Atheism has become quite fashionable in western societies. In his 2006 book The God Delusion prominent atheist Richard Dawkins said of the traditional God that, ‘God, in the sense defined, is a delusion, and, as later chapters will show, a pernicious delusion’. The Bible says something profoundly different. We consider Psalm 14 The fool exposed.
1. God’s enemies
The psalm has a dramatic beginning: ‘The fool says in his heart, “There is no God”’ (v1). We see and hear the outworking of the fall described in Genesis 3. Human depravity is depicted in all its darkness. In the Bible the designation ‘fool’ is not a matter of intellect, but of spiritual evaluation. It speaks of the spiritual lostness and deadness of the sinner. David makes the connection found throughout Scripture between belief and conduct.
(i). The claim. ‘There is no God’. In its historical setting, this is probably practical atheism – living as if there were no God, whether he exists or not. Today we also encounter theoretical atheism – the assertion that God does not exist. Both entail living without reference to God and such people are viewed by God as ‘fools’ (cf Luke 12:20). They ignore the evidence from creation and conscience for God’s existence and use the minds the Creator gave them to deny his existence.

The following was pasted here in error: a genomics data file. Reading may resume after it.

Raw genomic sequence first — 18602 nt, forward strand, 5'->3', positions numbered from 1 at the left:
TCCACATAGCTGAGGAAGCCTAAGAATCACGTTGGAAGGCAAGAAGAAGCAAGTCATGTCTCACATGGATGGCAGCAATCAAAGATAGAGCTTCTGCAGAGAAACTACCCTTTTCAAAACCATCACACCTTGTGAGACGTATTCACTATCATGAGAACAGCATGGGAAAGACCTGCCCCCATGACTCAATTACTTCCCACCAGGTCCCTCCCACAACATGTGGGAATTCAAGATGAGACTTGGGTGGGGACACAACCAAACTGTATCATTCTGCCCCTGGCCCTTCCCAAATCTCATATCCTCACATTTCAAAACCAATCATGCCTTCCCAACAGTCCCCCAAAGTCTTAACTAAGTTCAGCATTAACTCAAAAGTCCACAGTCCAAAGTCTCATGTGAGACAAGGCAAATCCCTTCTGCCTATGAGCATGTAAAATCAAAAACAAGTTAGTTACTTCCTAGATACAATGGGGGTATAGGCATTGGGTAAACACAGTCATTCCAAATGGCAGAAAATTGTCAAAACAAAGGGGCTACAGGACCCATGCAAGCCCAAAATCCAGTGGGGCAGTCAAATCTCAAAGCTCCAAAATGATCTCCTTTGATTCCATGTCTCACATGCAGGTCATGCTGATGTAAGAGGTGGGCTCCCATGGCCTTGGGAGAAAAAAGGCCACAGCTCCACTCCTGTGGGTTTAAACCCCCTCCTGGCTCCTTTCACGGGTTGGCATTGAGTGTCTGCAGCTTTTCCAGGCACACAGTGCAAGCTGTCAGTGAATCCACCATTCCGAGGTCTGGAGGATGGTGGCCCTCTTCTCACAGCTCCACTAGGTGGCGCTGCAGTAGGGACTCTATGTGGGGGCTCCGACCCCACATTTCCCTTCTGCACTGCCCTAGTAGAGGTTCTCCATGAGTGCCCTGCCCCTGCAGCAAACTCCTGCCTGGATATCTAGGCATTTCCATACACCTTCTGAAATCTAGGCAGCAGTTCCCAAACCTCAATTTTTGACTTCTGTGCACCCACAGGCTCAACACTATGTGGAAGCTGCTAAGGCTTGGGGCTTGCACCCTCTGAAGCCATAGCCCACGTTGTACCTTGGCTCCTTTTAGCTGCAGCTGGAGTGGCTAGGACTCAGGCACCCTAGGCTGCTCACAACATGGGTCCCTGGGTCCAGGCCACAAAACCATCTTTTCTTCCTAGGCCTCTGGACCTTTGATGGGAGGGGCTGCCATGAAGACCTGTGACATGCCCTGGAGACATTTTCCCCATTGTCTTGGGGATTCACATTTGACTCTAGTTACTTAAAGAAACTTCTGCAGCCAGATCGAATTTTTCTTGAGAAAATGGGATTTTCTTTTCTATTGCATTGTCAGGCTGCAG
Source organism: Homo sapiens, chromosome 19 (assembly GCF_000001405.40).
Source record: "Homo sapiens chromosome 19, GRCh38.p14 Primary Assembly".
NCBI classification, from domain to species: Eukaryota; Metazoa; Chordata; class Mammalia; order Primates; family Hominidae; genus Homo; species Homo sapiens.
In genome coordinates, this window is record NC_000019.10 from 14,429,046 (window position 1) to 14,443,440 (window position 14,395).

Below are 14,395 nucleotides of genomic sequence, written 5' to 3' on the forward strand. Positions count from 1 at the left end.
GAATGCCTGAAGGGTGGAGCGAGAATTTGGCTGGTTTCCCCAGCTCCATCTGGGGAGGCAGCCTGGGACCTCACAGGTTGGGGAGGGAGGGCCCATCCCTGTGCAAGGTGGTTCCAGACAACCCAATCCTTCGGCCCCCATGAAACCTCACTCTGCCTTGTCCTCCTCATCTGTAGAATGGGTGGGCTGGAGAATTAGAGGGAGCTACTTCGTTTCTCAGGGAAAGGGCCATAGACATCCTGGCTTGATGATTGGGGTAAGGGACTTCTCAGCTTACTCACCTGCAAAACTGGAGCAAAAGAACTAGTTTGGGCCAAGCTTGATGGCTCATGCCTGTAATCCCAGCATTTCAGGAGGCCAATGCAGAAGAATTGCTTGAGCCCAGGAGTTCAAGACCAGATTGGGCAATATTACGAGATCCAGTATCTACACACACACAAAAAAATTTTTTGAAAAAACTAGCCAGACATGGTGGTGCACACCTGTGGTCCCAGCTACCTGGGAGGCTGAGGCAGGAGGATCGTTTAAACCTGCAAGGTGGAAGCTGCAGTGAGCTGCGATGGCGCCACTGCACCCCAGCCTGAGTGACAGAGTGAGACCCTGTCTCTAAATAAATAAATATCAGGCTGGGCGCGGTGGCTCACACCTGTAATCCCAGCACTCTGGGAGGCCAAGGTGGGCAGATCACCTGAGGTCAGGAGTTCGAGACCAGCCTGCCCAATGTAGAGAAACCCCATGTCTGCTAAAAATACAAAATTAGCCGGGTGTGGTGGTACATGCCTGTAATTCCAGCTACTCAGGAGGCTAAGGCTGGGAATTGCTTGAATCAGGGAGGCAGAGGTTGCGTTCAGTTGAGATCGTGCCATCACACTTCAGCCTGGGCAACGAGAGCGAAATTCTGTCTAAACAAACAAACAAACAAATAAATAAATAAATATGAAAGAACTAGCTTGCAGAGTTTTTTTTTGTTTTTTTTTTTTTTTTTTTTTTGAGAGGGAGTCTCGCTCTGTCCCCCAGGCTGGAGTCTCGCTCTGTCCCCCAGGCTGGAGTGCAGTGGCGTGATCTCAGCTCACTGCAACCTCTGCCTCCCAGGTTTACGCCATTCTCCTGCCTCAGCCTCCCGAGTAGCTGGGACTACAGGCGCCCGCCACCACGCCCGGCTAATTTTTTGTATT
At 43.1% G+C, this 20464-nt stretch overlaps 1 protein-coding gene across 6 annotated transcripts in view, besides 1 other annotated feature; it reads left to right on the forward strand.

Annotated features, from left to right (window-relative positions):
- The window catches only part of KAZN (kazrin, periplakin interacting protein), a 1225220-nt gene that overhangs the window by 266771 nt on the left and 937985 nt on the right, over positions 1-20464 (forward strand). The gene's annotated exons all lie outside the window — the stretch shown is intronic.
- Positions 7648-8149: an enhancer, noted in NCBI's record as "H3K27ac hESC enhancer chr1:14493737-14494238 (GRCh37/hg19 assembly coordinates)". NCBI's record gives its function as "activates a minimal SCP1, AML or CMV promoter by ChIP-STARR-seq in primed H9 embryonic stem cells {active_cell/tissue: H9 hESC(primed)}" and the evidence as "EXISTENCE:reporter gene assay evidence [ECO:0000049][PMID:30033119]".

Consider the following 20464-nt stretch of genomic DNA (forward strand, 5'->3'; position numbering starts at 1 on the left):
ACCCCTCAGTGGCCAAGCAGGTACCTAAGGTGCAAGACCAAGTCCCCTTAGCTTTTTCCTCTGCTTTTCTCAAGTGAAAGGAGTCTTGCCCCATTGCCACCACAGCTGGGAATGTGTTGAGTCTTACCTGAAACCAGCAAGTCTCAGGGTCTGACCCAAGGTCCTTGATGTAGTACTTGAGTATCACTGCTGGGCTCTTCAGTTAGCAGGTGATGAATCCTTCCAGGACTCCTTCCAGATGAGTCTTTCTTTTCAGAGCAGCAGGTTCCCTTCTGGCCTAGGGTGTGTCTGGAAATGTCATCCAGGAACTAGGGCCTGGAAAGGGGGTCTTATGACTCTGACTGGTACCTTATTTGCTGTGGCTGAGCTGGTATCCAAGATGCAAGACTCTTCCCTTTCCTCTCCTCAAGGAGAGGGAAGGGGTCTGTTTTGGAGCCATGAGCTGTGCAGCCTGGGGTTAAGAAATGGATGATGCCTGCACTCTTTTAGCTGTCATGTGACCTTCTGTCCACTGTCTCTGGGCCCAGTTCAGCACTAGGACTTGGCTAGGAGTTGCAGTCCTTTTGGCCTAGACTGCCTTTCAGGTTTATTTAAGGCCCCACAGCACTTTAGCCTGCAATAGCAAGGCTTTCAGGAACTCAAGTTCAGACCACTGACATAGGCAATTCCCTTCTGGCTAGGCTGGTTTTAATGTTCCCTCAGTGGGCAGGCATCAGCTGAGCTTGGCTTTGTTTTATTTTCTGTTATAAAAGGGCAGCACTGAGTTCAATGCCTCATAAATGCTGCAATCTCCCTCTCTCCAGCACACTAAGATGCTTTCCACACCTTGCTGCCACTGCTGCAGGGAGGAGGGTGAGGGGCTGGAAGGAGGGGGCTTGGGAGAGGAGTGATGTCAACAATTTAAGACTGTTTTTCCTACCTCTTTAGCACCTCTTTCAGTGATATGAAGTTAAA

(ii). The character. Every aspect of life is corrupted by denial of God’s existence – ‘They are corrupt, their deeds are vile’ (v1). Even when sinners do what God’s law requires (Romans 2:14), it is not done for God’s glory. In Romans 3:10-12 Paul quotes v1-3 regarding the universal sinfulness of mankind. They cannot abide the presence of ‘my people’ (v4) and oppress them in various ways – ‘eating’ them.
2. God’s evaluation
No denial of God’s existence prevents his thorough examination of all men (v2). His verdict – ‘All have turned aside’ (v3). The root cause is man’s spiritual deadness (Ephesians 2:1). Even efforts to satisfy God by our efforts are themselves sinful, the ‘filthy rags’ of Isaiah 64:6. But ‘God is present in the company of the righteous’ (v5) – his presence is with them in the face of all attacks. It is full of comfort for believers to know that they are precious to the Lord and are never separated from him.
3. God’s equity
The faith of the Lord’s people is in him – ‘the Lord is their refuge’ (v6). He is committed to them in a bond of everlasting love. In justice he will act to deliver his people. Hence David’s longing – ‘Oh that salvation for Israel would come out of Zion’ (v7). The Lord liberates his people from sin, from oppression, from all their enemies and from death. At Christ’s return persecutors will be ‘overwhelmed with dread’ (v5), whilst believers will ‘rejoice…and be glad’ (v7). God’s equity ensures full salvation and deliverance.